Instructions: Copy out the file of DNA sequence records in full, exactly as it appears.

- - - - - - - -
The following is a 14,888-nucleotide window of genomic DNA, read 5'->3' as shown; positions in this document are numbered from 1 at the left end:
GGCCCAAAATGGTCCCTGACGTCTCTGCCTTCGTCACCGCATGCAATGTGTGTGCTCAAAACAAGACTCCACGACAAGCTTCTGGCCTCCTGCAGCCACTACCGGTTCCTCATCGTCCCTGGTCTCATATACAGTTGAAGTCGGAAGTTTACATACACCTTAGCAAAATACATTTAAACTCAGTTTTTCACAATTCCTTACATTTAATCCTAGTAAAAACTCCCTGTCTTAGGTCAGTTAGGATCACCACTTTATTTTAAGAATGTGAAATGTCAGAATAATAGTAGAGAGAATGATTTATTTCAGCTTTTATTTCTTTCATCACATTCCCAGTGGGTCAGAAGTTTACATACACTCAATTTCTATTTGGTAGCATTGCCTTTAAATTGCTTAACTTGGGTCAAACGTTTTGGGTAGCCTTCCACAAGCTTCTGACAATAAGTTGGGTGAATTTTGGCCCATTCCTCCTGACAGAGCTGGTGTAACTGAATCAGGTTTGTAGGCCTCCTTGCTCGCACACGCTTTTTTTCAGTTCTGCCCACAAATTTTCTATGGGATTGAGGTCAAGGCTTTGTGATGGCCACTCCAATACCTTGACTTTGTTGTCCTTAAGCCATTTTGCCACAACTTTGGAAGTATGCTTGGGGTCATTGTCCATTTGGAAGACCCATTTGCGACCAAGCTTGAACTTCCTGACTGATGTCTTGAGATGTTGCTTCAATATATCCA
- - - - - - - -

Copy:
The following is a 14,888-nucleotide window of genomic DNA, read 5'->3' as shown; positions in this document are numbered from 1 at the left end:
GGCCCAAAATGGTCCCTGACGTCTCTGCCTTCGTCACCGCATGCAATGTGTGTGCTCAAAACAAGACTCCACGACAAGCTTCTGGCCTCCTGCAGCCACTACCGGTTCCTCATCGTCCCTGGTCTCATATACAGTTGAAGTCGGAAGTTTACATACACCTTAGCAAAATACATTTAAACTCAGTTTTTCACAATTCCTTACATTTAATCCTAGTAAAAACTCCCTGTCTTAGGTCAGTTAGGATCACCACTTTATTTTAAGAATGTGAAATGTCAGAATAATAGTAGAGAGAATGATTTATTTCAGCTTTTATTTCTTTCATCACATTCCCAGTGGGTCAGAAGTTTACATACACTCAATTTCTATTTGGTAGCATTGCCTTTAAATTGCTTAACTTGGGTCAAACGTTTTGGGTAGCCTTCCACAAGCTTCTGACAATAAGTTGGGTGAATTTTGGCCCATTCCTCCTGACAGAGCTGGTGTAACTGAATCAGGTTTGTAGGCCTCCTTGCTCGCACACGCTTTTTTTCAGTTCTGCCCACAAATTTTCTATGGGATTGAGGTCAAGGCTTTGTGATGGCCACTCCAATACCTTGACTTTGTTGTCCTTAAGCCATTTTGCCACAACTTTGGAAGTATGCTTGGGGTCATTGTCCATTTGGAAGACCCATTTGCGACCAAGCTTGAACTTCCTGACTGATGTCTTGAGATGTTGCTTCAATATATCCA